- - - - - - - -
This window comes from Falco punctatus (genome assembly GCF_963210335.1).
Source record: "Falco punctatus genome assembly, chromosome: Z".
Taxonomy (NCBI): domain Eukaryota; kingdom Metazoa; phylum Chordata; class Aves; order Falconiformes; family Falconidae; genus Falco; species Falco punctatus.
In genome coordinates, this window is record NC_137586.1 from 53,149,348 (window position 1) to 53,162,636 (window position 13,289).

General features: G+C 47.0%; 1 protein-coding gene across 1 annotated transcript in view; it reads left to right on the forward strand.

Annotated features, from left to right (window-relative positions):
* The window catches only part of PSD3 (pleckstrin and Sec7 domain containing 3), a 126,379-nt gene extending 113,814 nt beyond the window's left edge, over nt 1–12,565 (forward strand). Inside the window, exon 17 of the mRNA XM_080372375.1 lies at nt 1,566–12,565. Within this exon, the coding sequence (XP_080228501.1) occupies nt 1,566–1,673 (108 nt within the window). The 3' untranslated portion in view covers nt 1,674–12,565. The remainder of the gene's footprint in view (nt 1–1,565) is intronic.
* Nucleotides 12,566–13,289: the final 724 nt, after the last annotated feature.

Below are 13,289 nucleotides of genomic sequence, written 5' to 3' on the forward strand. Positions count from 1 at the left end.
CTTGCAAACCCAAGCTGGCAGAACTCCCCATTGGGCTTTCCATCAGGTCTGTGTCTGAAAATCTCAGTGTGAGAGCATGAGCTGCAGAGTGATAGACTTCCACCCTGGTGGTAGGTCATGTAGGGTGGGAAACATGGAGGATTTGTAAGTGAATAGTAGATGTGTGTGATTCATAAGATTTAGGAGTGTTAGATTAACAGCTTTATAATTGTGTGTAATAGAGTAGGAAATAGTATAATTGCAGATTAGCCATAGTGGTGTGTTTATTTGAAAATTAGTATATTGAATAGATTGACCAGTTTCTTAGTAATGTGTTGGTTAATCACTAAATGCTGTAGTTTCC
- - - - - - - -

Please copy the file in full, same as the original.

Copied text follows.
This window comes from Falco punctatus (genome assembly GCF_963210335.1).
Source record: "Falco punctatus genome assembly, chromosome: Z".
Taxonomy (NCBI): domain Eukaryota; kingdom Metazoa; phylum Chordata; class Aves; order Falconiformes; family Falconidae; genus Falco; species Falco punctatus.
In genome coordinates, this window is record NC_137586.1 from 53,149,348 (window position 1) to 53,162,636 (window position 13,289).

General features: G+C 47.0%; 1 protein-coding gene across 1 annotated transcript in view; it reads left to right on the forward strand.

Annotated features, from left to right (window-relative positions):
* The window catches only part of PSD3 (pleckstrin and Sec7 domain containing 3), a 126,379-nt gene extending 113,814 nt beyond the window's left edge, over nt 1–12,565 (forward strand). Inside the window, exon 17 of the mRNA XM_080372375.1 lies at nt 1,566–12,565. Within this exon, the coding sequence (XP_080228501.1) occupies nt 1,566–1,673 (108 nt within the window). The 3' untranslated portion in view covers nt 1,674–12,565. The remainder of the gene's footprint in view (nt 1–1,565) is intronic.
* Nucleotides 12,566–13,289: the final 724 nt, after the last annotated feature.

Below are 13,289 nucleotides of genomic sequence, written 5' to 3' on the forward strand. Positions count from 1 at the left end.
CTTGCAAACCCAAGCTGGCAGAACTCCCCATTGGGCTTTCCATCAGGTCTGTGTCTGAAAATCTCAGTGTGAGAGCATGAGCTGCAGAGTGATAGACTTCCACCCTGGTGGTAGGTCATGTAGGGTGGGAAACATGGAGGATTTGTAAGTGAATAGTAGATGTGTGTGATTCATAAGATTTAGGAGTGTTAGATTAACAGCTTTATAATTGTGTGTAATAGAGTAGGAAATAGTATAATTGCAGATTAGCCATAGTGGTGTGTTTATTTGAAAATTAGTATATTGAATAGATTGACCAGTTTCTTAGTAATGTGTTGGTTAATCACTAAATGCTGTAGTTTCC